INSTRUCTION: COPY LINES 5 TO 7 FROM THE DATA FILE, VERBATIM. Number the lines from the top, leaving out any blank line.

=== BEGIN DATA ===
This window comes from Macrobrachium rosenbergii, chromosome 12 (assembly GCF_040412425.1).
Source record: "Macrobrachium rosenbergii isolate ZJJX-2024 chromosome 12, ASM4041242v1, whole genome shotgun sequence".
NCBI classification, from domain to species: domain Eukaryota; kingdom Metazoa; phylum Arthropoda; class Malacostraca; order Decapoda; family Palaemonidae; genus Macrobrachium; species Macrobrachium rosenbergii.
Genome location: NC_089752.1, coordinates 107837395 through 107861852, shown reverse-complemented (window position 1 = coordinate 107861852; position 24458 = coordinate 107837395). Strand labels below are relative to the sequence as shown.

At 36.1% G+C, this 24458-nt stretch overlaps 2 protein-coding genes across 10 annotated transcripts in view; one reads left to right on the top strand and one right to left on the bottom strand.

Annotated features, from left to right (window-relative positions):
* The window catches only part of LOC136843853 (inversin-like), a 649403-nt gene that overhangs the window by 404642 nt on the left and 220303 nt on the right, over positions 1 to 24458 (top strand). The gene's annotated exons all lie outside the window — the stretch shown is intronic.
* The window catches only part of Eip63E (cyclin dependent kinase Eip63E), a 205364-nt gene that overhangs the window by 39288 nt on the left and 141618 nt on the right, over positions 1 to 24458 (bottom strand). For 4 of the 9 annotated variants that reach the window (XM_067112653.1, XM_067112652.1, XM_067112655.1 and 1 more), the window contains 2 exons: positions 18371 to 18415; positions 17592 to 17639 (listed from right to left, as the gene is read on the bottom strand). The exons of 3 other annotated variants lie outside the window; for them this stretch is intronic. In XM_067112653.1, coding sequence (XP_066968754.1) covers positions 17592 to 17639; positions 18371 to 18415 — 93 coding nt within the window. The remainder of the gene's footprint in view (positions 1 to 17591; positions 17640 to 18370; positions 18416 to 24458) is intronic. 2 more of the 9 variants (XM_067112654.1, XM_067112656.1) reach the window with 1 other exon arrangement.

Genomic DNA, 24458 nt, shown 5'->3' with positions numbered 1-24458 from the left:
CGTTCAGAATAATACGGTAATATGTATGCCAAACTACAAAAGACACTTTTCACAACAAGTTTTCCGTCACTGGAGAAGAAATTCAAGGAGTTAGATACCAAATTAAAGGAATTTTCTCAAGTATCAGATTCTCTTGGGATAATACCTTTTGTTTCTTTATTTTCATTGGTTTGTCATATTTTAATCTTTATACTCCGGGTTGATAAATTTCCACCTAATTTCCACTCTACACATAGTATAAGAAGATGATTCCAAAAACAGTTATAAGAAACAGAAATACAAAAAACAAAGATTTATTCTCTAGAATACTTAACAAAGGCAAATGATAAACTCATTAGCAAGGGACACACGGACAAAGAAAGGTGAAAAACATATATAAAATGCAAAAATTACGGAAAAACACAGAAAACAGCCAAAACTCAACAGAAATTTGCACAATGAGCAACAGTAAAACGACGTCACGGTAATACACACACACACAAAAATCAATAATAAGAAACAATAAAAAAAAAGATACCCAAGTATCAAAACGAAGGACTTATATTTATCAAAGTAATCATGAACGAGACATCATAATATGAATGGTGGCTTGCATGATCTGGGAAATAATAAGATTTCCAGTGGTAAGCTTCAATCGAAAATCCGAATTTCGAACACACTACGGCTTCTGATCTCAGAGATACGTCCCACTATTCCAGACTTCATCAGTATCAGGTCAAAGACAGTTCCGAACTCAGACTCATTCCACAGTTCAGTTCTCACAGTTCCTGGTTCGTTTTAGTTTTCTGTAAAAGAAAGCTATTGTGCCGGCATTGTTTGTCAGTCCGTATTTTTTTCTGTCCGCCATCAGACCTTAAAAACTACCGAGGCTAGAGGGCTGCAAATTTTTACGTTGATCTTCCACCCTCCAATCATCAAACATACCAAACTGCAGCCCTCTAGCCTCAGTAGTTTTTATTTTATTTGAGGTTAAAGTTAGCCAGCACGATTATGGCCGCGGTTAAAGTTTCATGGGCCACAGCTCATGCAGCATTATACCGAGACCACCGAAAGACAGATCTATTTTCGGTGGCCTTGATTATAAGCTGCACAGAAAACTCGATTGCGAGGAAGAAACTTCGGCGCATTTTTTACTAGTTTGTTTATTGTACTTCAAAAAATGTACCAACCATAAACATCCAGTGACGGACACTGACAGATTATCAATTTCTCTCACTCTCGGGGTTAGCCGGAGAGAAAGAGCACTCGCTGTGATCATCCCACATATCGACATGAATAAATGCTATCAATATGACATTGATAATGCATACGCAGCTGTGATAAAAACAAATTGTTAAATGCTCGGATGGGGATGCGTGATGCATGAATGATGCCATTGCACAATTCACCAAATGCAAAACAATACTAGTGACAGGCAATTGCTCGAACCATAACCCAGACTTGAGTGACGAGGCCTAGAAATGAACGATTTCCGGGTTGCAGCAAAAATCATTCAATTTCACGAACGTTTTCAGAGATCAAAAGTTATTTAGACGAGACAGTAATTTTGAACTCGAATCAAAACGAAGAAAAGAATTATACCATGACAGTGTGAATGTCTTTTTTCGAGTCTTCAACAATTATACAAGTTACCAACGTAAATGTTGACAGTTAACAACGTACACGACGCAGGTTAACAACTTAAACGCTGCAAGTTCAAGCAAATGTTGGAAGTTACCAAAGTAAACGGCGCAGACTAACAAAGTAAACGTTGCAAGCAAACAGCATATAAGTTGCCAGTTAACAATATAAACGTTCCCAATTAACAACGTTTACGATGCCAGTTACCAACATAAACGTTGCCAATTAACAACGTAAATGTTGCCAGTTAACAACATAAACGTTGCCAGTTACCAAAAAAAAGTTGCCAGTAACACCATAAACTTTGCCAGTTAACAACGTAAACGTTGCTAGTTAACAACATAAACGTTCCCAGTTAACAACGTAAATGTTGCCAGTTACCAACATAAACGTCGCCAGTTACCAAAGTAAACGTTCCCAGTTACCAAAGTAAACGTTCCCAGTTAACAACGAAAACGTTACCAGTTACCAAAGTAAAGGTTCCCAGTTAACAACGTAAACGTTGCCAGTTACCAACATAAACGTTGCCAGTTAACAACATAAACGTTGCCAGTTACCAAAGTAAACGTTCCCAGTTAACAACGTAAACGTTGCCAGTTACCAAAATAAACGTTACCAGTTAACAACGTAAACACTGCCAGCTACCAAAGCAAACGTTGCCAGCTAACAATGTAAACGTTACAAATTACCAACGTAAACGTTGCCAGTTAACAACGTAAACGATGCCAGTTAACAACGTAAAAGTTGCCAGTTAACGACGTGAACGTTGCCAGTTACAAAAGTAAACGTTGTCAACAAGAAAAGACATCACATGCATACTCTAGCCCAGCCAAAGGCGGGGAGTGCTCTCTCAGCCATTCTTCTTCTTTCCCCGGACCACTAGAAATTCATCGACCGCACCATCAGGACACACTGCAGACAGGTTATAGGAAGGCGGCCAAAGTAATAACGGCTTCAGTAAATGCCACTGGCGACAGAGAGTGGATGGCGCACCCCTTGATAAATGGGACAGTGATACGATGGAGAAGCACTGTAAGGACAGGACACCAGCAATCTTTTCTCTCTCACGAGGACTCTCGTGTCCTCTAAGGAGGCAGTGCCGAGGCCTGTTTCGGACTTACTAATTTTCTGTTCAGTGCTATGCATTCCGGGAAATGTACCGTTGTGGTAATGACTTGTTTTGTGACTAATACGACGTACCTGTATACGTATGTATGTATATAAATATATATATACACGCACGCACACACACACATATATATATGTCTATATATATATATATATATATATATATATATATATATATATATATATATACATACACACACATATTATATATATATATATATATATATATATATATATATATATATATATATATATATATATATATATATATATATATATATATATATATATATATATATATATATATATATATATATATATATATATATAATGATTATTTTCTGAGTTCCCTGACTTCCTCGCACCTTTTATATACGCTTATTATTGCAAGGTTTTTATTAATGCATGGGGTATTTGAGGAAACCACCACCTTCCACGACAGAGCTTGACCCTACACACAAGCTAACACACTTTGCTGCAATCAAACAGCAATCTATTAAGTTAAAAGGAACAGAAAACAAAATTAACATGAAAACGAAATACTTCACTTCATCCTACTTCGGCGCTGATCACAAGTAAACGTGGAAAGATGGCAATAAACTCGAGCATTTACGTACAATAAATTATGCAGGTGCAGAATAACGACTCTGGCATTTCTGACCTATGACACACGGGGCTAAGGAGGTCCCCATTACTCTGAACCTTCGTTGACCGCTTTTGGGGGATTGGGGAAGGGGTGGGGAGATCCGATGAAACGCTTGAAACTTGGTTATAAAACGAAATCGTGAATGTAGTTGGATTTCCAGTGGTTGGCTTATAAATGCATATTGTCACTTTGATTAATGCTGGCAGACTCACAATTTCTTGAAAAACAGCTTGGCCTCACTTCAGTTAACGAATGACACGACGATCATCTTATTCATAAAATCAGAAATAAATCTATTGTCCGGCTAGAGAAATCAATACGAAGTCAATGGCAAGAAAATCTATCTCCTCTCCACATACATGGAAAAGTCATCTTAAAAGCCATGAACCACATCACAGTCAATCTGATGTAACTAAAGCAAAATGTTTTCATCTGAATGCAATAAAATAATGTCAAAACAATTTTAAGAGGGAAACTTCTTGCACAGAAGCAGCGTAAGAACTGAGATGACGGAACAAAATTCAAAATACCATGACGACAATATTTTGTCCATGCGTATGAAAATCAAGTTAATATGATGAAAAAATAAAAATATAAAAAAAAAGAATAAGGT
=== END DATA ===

At 36.1% G+C, this 24458-nt stretch overlaps 2 protein-coding genes across 10 annotated transcripts in view; one reads left to right on the top strand and one right to left on the bottom strand.

Annotated features, from left to right (window-relative positions):
* The window catches only part of LOC136843853 (inversin-like), a 649403-nt gene that overhangs the window by 404642 nt on the left and 220303 nt on the right, over positions 1 to 24458 (top strand). The gene's annotated exons all lie outside the window — the stretch shown is intronic.